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Scott Storch, All Falls Down

Scott Storch doesn’t consider marijuana to be a gateway drug. After all, he was a pothead for 20 years before ever snorting cocaine. Now fresh out of rehab, Storch still smokes weed. He claims that it doesn’t jeopardize his sobriety. It’s more like a performance-enhancing drug.

“Every day I come in [to the studio] I have to make three hot [beats],” he says. “That requires a lot of mental energy and focus. That is where the weed helps. You get fatigued, stop for a second and then you smoke a joint. It sets you back into where you’re reinspired and recalibrated.”

It’s July 2009, and Storch is pacing back and forth in The Hit Factory. He’s in a Christian Audigier–designed Van Halen T-shirt, jeans and dirty periwinkle Timberlands splattered with spilled bong water. An expensive watch and flashy chain complete the look. In the past, Storch would wear $5 million worth of jewelry, but that was before he blew $30 million in less than three years.

And here he is. After completing his in-patient rehabilitation in April 2009, Storch has made over a thousand beats and considers a hundred or so of them to be keepers. Tonight, he wants to preview some of the music, but first he lights a big, fat joint. “Look,” he says, flaunting a “Six Months Sober” keychain from Narcotics Anonymous.

“Sex months?” asks Storch’s longtime engineer, Wayne “The Brain” Allison. He squints closer. “Oh, six.”

“Sex months? What are you thinking about?” Storch responds. Naturally, that sparks an anecdote about getting freaky in rehab. “There was a place you had to go,” he says, his voice trailing off. “I should shut up.”

Storch’s jowls are still a little puffy, but the dark circles under his eyes have faded. That’s not the only change. “This is the first time that I have a guy who sells weed who is my friend,” he says. “You don’t want to be around some guys. I mean, this guy has been to St. Tropez. He’s cool.”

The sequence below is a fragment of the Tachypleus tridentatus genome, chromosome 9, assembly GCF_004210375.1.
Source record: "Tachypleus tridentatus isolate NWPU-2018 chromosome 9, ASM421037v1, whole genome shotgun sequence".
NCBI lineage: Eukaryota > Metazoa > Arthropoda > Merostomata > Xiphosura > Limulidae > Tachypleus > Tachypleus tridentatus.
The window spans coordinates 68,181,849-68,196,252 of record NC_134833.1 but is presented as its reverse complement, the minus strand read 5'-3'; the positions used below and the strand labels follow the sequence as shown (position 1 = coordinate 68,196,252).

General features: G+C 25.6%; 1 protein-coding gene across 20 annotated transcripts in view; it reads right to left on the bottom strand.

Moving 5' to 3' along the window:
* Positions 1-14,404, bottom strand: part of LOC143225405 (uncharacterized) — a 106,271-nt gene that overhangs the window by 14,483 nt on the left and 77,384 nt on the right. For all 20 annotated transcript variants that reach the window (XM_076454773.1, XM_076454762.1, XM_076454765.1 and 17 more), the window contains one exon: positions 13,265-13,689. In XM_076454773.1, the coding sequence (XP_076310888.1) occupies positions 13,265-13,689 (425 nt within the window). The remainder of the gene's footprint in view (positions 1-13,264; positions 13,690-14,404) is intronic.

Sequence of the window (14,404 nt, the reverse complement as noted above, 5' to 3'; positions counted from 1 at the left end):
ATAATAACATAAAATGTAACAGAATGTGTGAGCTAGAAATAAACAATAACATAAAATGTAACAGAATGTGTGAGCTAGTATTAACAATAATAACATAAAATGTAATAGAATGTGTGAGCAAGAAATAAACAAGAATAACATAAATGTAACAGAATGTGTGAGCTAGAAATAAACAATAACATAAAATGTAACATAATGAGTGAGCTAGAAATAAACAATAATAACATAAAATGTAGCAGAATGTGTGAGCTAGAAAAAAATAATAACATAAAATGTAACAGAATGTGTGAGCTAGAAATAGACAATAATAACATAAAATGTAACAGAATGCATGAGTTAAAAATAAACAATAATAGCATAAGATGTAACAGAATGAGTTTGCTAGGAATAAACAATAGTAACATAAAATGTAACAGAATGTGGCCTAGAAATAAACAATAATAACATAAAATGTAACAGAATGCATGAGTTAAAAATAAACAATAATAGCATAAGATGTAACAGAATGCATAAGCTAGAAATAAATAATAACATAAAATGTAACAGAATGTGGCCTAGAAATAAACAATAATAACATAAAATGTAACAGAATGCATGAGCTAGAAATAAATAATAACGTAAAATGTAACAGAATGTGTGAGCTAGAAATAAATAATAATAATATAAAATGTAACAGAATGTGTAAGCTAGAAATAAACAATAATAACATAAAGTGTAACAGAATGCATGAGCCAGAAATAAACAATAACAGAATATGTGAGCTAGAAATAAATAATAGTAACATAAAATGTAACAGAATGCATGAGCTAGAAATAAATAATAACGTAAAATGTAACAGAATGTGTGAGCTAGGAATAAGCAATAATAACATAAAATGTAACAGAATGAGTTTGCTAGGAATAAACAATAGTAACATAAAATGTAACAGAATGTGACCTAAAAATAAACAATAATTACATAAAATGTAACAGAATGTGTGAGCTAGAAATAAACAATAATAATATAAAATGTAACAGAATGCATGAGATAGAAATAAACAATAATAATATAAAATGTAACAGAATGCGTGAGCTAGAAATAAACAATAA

It’s unclear whether he is being sarcastic. “Certain people, you just don’t want to be around them. What did he say in Pineapple Express? ‘Lingerrrrr!’”

Like most people, Storch acts kind of goofy when stoned. And hungry. Over the next three hours, he inhales four cans of Coca-Cola, a Starbucks strawberry Frappuccino, a snack bag of Cheetos and half a pack of Zingers. “I’m just going to sit on my ass, smoke a bunch of weed tonight and do nothing,” he says. “Go to sleep early and get in here early tomorrow, to get back on my schedule.”

Nowadays, Storch keeps early hours for a music producer. He’s usually in the studio by 2 p.m. and out at midnight. It’s a departure from his days on the Bolivian marching powder. “We would work 20-hour days,” Allison remembers. “I used to say, ‘I’m not doing all those drugs. I can’t work this long.’”

“He was repulsed by me,” Storch says. “He would be wearing a respiratory mask because I was blowing my nose all the time.” Both of them laugh.

“I’m glad he’s better now,” Allison says sincerely. “Things are great.”

Storch adds: “We’re making money now.”

It comes back to money because—let’s be frank—it always comes back to money, especially for Scott Storch. His father was a stenographer who liked to play the ponies. Scott, too, was infatuated with wealth at an early age. When he was a 15-year-old piano prodigy, he drew a picture of him and his then-manager in a Mercedes driving toward a sign reading “Money $.” This teenager would later become the poster boy for conspicuous consumption.

He amassed his fortune as the go-to hit-making producer for Beyoncé, Chris Brown, Jadakiss, Christina Aguilera, Baby, Lil Wayne, Ice Cube, DMX, Busta Rhymes and 50 Cent, to name a few. But as Storch racked up money, he gorged himself on the finer things in life. Trips on a private jet were routine, not a luxury. Thirteen cars weren’t enough, even if one was a $1.7-million Bugatti. The 90-foot yacht didn’t cut it when a 117-footer was available. And where else would you call home but a $10.5-million, 30,000-square-foot castle on Miami’s exclusive Palm Island?

Of course, he wasn’t alone. Storch exemplified a society that not only created but encouraged monstrosities like $175 gold-dusted cheeseburgers, $10,000 bottles of cognac and $53.4-million bonuses for CEOs. As we all know, that era is over, gone along with millions of people’s jobs, homes and 401(k)s.

But Scott Storch’s fall was more tragic than a garden-variety corporate flameout. In an economy buoyed by false commodities—I’ll trade you my toxic mortgage for your collateralized debt obligation—Storch actually peddled something tangible: a Scott Storch beat. —Thomas Golianopoulos

To read the rest of Scott Storch’s engaging story be sure to pick up the March 2010 issue of XXL, which is on newsstands now!!!

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